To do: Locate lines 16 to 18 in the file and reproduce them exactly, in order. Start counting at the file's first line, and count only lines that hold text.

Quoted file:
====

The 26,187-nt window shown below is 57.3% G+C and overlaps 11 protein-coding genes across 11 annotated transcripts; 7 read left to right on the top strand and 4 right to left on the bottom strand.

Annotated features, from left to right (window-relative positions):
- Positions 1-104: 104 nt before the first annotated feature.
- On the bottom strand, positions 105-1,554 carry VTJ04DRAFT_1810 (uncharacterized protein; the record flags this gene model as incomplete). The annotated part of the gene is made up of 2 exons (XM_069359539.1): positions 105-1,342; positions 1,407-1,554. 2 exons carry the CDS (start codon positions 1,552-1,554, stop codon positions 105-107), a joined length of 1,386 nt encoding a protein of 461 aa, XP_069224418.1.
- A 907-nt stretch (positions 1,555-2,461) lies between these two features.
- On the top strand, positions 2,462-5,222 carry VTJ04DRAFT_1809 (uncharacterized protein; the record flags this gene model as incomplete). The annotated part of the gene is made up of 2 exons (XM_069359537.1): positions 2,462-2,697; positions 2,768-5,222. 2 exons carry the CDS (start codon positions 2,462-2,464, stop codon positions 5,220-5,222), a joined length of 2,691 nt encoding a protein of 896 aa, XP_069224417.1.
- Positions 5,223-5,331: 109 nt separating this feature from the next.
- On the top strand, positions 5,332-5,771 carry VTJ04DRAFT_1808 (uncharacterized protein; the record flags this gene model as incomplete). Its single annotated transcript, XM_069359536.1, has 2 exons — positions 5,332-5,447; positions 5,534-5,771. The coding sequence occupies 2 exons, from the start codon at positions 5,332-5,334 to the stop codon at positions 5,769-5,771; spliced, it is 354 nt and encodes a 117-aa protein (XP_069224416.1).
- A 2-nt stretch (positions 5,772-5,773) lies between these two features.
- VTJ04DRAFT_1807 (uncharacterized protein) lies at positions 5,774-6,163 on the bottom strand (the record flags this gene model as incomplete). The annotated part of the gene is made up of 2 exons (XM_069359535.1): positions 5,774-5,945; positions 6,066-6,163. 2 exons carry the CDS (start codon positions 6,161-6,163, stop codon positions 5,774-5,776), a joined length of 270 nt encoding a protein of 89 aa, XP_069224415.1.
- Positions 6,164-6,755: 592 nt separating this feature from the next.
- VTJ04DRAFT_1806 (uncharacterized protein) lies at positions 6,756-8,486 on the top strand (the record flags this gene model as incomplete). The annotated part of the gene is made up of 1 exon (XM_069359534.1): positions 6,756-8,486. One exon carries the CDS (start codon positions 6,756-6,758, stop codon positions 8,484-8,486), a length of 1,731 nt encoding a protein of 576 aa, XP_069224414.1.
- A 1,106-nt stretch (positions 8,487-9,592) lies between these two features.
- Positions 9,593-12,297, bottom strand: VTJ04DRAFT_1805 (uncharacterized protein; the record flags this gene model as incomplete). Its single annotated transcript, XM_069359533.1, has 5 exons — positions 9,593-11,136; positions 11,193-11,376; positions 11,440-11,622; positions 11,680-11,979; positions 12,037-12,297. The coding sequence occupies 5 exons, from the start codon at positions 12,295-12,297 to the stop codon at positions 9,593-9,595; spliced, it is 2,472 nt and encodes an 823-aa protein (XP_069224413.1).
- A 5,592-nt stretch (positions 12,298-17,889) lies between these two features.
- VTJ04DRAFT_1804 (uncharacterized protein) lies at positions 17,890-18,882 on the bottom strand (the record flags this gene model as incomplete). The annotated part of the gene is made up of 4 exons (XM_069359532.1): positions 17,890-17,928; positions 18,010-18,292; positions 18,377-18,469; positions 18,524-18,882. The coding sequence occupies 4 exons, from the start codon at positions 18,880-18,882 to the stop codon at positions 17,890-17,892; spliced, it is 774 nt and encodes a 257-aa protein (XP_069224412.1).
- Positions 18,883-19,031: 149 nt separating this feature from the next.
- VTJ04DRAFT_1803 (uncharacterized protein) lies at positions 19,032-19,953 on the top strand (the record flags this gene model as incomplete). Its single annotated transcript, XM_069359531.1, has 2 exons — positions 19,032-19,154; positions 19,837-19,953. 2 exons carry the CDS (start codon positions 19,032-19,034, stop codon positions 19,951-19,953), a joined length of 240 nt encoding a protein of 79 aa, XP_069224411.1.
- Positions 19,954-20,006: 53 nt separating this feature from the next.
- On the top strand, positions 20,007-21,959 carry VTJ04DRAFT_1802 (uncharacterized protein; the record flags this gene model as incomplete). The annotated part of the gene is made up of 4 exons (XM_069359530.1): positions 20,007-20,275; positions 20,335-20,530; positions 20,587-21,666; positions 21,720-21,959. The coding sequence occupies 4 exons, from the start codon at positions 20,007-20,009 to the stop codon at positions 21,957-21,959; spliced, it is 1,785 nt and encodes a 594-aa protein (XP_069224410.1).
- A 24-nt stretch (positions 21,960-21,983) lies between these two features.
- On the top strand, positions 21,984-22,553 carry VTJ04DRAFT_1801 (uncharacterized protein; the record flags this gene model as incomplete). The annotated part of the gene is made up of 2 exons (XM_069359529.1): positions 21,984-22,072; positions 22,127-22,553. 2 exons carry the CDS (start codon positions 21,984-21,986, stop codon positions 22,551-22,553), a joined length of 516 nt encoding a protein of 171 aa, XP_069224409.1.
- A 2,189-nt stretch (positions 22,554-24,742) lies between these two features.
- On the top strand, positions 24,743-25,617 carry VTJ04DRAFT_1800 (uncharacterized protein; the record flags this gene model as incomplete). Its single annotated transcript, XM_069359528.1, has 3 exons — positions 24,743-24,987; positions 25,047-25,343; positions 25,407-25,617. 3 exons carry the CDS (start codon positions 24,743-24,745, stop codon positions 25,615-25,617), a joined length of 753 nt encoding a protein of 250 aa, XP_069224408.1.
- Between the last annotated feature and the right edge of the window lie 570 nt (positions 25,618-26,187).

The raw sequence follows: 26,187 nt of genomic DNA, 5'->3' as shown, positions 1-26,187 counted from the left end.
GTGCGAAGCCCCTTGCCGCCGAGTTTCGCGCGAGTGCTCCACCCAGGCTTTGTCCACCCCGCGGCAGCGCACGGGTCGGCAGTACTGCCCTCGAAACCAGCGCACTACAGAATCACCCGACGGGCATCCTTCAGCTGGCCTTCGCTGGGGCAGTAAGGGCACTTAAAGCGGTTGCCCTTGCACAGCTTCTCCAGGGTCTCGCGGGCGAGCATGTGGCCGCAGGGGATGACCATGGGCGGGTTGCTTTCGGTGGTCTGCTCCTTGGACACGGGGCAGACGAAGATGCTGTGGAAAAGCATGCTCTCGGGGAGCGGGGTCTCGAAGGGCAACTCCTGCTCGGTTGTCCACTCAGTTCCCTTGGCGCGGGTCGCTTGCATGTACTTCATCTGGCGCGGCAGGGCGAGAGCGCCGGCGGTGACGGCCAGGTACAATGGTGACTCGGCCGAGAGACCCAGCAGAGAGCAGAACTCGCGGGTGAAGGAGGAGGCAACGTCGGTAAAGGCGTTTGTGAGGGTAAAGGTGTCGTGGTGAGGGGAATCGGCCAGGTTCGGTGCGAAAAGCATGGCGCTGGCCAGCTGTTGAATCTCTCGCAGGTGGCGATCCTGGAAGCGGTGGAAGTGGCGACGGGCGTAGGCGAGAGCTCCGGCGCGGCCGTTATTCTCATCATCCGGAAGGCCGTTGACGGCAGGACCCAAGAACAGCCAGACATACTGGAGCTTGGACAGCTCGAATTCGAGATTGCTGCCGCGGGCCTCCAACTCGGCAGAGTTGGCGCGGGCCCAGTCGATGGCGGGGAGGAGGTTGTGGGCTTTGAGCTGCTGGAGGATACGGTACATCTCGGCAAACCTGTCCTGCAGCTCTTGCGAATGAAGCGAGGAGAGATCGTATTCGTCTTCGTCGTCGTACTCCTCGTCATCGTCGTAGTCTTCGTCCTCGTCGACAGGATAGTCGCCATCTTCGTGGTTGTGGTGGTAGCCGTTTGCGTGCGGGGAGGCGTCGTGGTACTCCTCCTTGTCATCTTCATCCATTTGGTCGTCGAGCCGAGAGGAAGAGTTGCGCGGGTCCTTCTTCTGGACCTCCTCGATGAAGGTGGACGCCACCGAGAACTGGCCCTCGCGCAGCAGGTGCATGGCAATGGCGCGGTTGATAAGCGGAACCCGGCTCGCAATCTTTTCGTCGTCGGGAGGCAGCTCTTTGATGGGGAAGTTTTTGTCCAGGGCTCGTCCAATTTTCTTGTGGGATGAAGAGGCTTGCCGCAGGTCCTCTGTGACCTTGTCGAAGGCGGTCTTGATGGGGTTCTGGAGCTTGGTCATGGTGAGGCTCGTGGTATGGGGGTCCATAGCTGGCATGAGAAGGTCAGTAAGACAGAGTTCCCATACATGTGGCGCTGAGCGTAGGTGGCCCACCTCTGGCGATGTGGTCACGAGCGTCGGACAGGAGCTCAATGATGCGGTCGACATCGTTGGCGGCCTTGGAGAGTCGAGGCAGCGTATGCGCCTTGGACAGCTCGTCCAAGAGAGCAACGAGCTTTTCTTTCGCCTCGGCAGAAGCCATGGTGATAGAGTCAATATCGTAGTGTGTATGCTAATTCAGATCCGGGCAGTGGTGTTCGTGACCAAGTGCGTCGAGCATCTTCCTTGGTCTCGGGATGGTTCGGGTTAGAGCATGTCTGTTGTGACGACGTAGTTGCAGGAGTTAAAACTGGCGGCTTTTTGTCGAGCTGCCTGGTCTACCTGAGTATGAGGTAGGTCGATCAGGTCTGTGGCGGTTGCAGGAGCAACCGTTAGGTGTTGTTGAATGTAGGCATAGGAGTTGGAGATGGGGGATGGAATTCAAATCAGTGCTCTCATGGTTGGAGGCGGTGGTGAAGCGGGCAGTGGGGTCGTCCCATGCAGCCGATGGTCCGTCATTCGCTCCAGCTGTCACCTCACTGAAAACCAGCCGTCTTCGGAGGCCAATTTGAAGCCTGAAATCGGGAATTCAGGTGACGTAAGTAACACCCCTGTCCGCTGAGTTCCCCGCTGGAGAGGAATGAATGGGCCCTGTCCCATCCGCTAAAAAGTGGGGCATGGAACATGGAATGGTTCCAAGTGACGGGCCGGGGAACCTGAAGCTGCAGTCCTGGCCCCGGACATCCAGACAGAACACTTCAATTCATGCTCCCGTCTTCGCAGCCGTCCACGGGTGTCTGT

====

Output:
- VTJ04DRAFT_1804 (uncharacterized protein) lies at positions 17,890-18,882 on the bottom strand (the record flags this gene model as incomplete). The annotated part of the gene is made up of 4 exons (XM_069359532.1): positions 17,890-17,928; positions 18,010-18,292; positions 18,377-18,469; positions 18,524-18,882. The coding sequence occupies 4 exons, from the start codon at positions 18,880-18,882 to the stop codon at positions 17,890-17,892; spliced, it is 774 nt and encodes a 257-aa protein (XP_069224412.1).
- Positions 18,883-19,031: 149 nt separating this feature from the next.
- VTJ04DRAFT_1803 (uncharacterized protein) lies at positions 19,032-19,953 on the top strand (the record flags this gene model as incomplete). Its single annotated transcript, XM_069359531.1, has 2 exons — positions 19,032-19,154; positions 19,837-19,953. 2 exons carry the CDS (start codon positions 19,032-19,034, stop codon positions 19,951-19,953), a joined length of 240 nt encoding a protein of 79 aa, XP_069224411.1.